I frequently post pictures of myself on my bike trainer in the corner of my bedroom.
I love these pictures mostly because of the context. My daughter, Swim Bike Kid (age 4) has, in all trainer picture contexts, snatched my iPhone off the dresser and proceeded to say, “Smile, it’s your picture, Mommmm.”
Too bad she’s a great photog.
And sometimes, I turn the camera around on her.
This one, the whole family, was piled up in the room. (Pardon the mess. I only claimed to be a lawyer and a mother… I have never claimed to be a good housekeeper.)
[James, the boy Swim Bike Kid, is under the covers somewhere in this picture.]
Why they love to watch me ride the bike to nowhere for hours is beyond me.
But the kids love it. And really, it has sort of become a weird “family time.” The kids bring in their little toys, gadgets and books; James likes to ask me to read to him, as he holds up a book, on demand, “Read this one, Mom,” and I’ll start the Berenstain Bears from my post on my Adamo saddle. Which is tough, because I can’t see it very well. Still, trainer time is pretty special, all in all. All 2-3 hours of it.
Yes, I spend a lot of time on a bike to nowhere.
So I’ll post one of these pictures of me on the trainer, and usually, I get one of three reactions:
“OMG, THREE HOURS on a trainer!?!? What is wrong with you?”
“I could NEVER ride the trainer for 3 hours!”
“Why don’t you ride outside, you sissy!?”
I usually respond to all emails I receive (I try, at least)… and I say, “I couldn’t ride today outside because I had to be at work at 8:00, so I had to get up and ride the trainer at 4:30”
“It’s raining, and klutzes should not ride in the rain.”
But I have a hard time answering questions about “how do you DO it for three hours?” or “aren’t you bored?”….I’m not sure why—but those questions are hard for me to answer. So I set out to figure out how to answer, and hence… this post.
I always go back to Chrissie Wellington… she mentioned something in her book, about having an “endless capacity for boredom,” which is why she can run and swim and bike for hours upon hours, and just deal with it. Maybe since reading her book, I just channel her mentality—that I, too, have (or want to have) that same endless capacity for boredom.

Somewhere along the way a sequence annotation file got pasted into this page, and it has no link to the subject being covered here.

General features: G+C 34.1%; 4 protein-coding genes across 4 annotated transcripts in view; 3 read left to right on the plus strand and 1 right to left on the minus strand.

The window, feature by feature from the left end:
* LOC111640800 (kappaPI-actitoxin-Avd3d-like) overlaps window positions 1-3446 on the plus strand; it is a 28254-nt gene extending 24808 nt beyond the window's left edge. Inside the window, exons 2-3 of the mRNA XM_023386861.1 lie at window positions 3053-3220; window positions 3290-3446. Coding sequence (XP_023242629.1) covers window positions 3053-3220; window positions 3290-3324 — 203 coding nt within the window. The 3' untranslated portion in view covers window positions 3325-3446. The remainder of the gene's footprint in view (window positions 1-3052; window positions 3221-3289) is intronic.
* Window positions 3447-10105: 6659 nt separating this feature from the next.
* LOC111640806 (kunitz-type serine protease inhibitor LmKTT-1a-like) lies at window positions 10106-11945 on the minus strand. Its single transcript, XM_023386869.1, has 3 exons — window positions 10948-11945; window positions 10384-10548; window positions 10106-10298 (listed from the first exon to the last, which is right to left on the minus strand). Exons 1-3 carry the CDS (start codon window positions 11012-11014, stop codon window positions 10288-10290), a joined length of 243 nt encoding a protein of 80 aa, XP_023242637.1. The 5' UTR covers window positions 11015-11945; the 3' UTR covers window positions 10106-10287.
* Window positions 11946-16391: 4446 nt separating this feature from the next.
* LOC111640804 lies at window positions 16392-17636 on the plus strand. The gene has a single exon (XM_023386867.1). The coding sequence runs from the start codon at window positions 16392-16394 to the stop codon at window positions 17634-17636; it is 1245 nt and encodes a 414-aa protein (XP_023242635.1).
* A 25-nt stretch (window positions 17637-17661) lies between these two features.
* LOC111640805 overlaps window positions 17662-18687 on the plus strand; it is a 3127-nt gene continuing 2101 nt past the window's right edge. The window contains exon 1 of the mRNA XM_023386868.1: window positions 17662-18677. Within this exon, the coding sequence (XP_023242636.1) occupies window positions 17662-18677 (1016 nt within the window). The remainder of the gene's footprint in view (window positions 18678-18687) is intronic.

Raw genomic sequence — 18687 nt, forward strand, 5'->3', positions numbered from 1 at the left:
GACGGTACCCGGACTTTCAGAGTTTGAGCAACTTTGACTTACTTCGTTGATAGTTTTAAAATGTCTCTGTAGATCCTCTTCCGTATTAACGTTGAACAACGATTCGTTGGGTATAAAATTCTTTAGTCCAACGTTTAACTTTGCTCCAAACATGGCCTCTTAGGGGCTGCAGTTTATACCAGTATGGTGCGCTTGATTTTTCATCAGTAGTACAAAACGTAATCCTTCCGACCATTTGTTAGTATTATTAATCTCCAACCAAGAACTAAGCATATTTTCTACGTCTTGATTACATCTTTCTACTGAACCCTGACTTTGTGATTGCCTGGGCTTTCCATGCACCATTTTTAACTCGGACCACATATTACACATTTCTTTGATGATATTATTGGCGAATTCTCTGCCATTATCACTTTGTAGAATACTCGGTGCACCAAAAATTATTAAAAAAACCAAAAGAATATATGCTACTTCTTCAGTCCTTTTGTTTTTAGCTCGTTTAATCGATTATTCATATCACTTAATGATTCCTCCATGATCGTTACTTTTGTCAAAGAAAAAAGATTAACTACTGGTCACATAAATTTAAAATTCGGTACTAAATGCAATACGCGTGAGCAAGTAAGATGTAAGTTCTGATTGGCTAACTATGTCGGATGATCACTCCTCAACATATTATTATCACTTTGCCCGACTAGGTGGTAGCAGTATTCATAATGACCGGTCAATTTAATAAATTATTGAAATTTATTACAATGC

So I do my long, boring workouts, and I accept it. And I do them. Minute after minute, hour after hour. And that’s that.
Then there’s the dear Coach Monster. The King of Pain. The Prince of his trademarked “Purposeful Suffering.” Who always reminds his Spinning class (and me), that we must learn to love the pain in order to grow as athletes. That we must learn to love to climb on a bike. (Check out my post here… if you do not love (or know how) to climb on your bike). That we must invite the pain into our homes, and love it.
So I have begun to live his mentality too. Chrissie and Monster… two triathlon geniuses. Endless capacity for boredom. Learn to love the pain.
So I received an email recently from SBM friend that said, “Will you write a post about busting boredom while riding/running long workouts indoors? Would love to know how to kill 2+ hours on the trainer…”
So here goes.
If you really cannot stomach the “boredom,” here are my best hints for surviving life on the bike trainer:
1) Music (play some)
2) Movies (place your iPad on your aero bars, or on a table nearby; put your trainer in front of the tube)
3) Internet (you can get away with some minor web surfing with the iPad on the aero bars)
4) Make sure you have a bike that fits you, with the best saddle for you
…And finally, the best advice I have is:
5) Suck it up.
To survive the hours in the saddle, you must channel your endless capacity for boredom. And you must accept the pain. Does the Mother Queen hurt like a mother after 3 hours in the trainer saddle? Hell to the yeah, she does. But sometimes training hurts. And every painful ride, I walk away (limping), ever that much stronger.
You must suck it up to beat the boredom.
Suck up the 2 hours. Suck up the 3 hours. Suck up the 4+ (!) hours. Yes, movies and music help. But frankly, I spend a lot of my time with the music playing and just staring at the walls, zoning out, embracing the hurt. Working through my issues for the day. Counting calories. Envisioning finish lines. Loving my family. Thinking about my children. I just take the time to brain through a lot of my life, work, issues, and stuff. I think.
When people say, “I can’t run on a treadmill for more than 20 minutes”—I must say the same thing as the trainer. Why? Why can’t you? Do you have a special brand of treadmill that ejects you from the belt after 20 minutes? Do tiny ninjas come and attack you after 20 minutes? What happens? Why why why?
Of course, we’d all love to ride and run outside in beautiful spring weather. But that’s not always an option. For me, it’s about the schedule – I can’t ride my bike and run outside at 4:30 or 5:30 am… I must use the trainer or get on the spin bike.
So in response to “how I survive the boredom” of the trainer and the treadmill, I simply say that I follow the advice of two amazing triathletes—Chrissie and the Monster. Learn to develop a love of boredom, and a pretty good enjoyment of the pain.
Maybe. But all I know is that 4 hours in the saddle… make all of my time out of the saddle that much sweeter.